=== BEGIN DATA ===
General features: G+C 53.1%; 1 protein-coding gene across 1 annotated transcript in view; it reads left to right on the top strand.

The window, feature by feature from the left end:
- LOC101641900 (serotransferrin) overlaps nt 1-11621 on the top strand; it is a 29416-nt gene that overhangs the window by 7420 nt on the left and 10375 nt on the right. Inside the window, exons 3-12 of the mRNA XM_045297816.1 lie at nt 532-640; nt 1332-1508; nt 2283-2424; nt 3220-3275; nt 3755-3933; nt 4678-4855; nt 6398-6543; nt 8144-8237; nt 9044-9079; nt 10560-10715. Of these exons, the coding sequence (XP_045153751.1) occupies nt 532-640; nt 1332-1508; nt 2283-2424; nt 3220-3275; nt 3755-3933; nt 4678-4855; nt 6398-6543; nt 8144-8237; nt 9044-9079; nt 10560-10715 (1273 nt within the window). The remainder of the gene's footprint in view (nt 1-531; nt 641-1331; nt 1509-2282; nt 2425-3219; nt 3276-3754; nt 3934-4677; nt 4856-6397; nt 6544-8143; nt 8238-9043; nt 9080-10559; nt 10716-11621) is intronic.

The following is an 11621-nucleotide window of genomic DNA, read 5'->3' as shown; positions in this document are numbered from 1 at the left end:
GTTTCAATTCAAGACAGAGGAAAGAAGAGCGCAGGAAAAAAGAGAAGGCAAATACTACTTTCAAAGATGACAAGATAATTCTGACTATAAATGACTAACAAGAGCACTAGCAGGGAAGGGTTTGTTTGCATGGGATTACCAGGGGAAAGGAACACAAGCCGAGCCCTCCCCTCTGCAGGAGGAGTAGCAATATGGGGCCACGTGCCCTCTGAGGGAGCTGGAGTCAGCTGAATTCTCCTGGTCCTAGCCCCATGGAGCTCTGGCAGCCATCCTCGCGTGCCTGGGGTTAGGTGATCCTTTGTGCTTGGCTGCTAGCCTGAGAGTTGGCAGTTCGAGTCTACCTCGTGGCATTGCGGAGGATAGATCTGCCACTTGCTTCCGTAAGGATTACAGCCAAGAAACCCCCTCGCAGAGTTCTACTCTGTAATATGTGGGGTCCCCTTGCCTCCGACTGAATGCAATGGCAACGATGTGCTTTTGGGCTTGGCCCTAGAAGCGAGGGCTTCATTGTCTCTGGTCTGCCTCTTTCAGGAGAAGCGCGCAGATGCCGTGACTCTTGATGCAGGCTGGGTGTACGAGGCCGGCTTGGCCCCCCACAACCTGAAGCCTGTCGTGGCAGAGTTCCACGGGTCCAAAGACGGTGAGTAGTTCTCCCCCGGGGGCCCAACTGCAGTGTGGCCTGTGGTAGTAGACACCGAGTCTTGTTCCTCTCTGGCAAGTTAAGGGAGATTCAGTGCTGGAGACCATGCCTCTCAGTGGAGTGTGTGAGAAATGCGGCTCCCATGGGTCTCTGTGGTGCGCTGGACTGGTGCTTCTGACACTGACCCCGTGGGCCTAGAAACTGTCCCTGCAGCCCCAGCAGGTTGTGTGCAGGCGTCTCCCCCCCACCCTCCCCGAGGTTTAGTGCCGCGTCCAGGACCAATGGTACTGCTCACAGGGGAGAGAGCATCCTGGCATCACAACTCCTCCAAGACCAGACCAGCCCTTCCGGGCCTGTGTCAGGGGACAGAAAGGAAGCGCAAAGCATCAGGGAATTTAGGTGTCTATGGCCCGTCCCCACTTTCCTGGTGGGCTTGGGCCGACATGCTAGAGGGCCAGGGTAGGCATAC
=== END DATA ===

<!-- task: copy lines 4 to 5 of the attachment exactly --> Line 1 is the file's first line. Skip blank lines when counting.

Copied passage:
The following is an 11621-nucleotide window of genomic DNA, read 5'->3' as shown; positions in this document are numbered from 1 at the left end:
GTTTCAATTCAAGACAGAGGAAAGAAGAGCGCAGGAAAAAAGAGAAGGCAAATACTACTTTCAAAGATGACAAGATAATTCTGACTATAAATGACTAACAAGAGCACTAGCAGGGAAGGGTTTGTTTGCATGGGATTACCAGGGGAAAGGAACACAAGCCGAGCCCTCCCCTCTGCAGGAGGAGTAGCAATATGGGGCCACGTGCCCTCTGAGGGAGCTGGAGTCAGCTGAATTCTCCTGGTCCTAGCCCCATGGAGCTCTGGCAGCCATCCTCGCGTGCCTGGGGTTAGGTGATCCTTTGTGCTTGGCTGCTAGCCTGAGAGTTGGCAGTTCGAGTCTACCTCGTGGCATTGCGGAGGATAGATCTGCCACTTGCTTCCGTAAGGATTACAGCCAAGAAACCCCCTCGCAGAGTTCTACTCTGTAATATGTGGGGTCCCCTTGCCTCCGACTGAATGCAATGGCAACGATGTGCTTTTGGGCTTGGCCCTAGAAGCGAGGGCTTCATTGTCTCTGGTCTGCCTCTTTCAGGAGAAGCGCGCAGATGCCGTGACTCTTGATGCAGGCTGGGTGTACGAGGCCGGCTTGGCCCCCCACAACCTGAAGCCTGTCGTGGCAGAGTTCCACGGGTCCAAAGACGGTGAGTAGTTCTCCCCCGGGGGCCCAACTGCAGTGTGGCCTGTGGTAGTAGACACCGAGTCTTGTTCCTCTCTGGCAAGTTAAGGGAGATTCAGTGCTGGAGACCATGCCTCTCAGTGGAGTGTGTGAGAAATGCGGCTCCCATGGGTCTCTGTGGTGCGCTGGACTGGTGCTTCTGACACTGACCCCGTGGGCCTAGAAACTGTCCCTGCAGCCCCAGCAGGTTGTGTGCAGGCGTCTCCCCCCCACCCTCCCCGAGGTTTAGTGCCGCGTCCAGGACCAATGGTACTGCTCACAGGGGAGAGAGCATCCTGGCATCACAACTCCTCCAAGACCAGACCAGCCCTTCCGGGCCTGTGTCAGGGGACAGAAAGGAAGCGCAAAGCATCAGGGAATTTAGGTGTCTATGGCCCGTCCCCACTTTCCTGGTGGGCTTGGGCCGACATGCTAGAGGGCCAGGGTAGGCATAC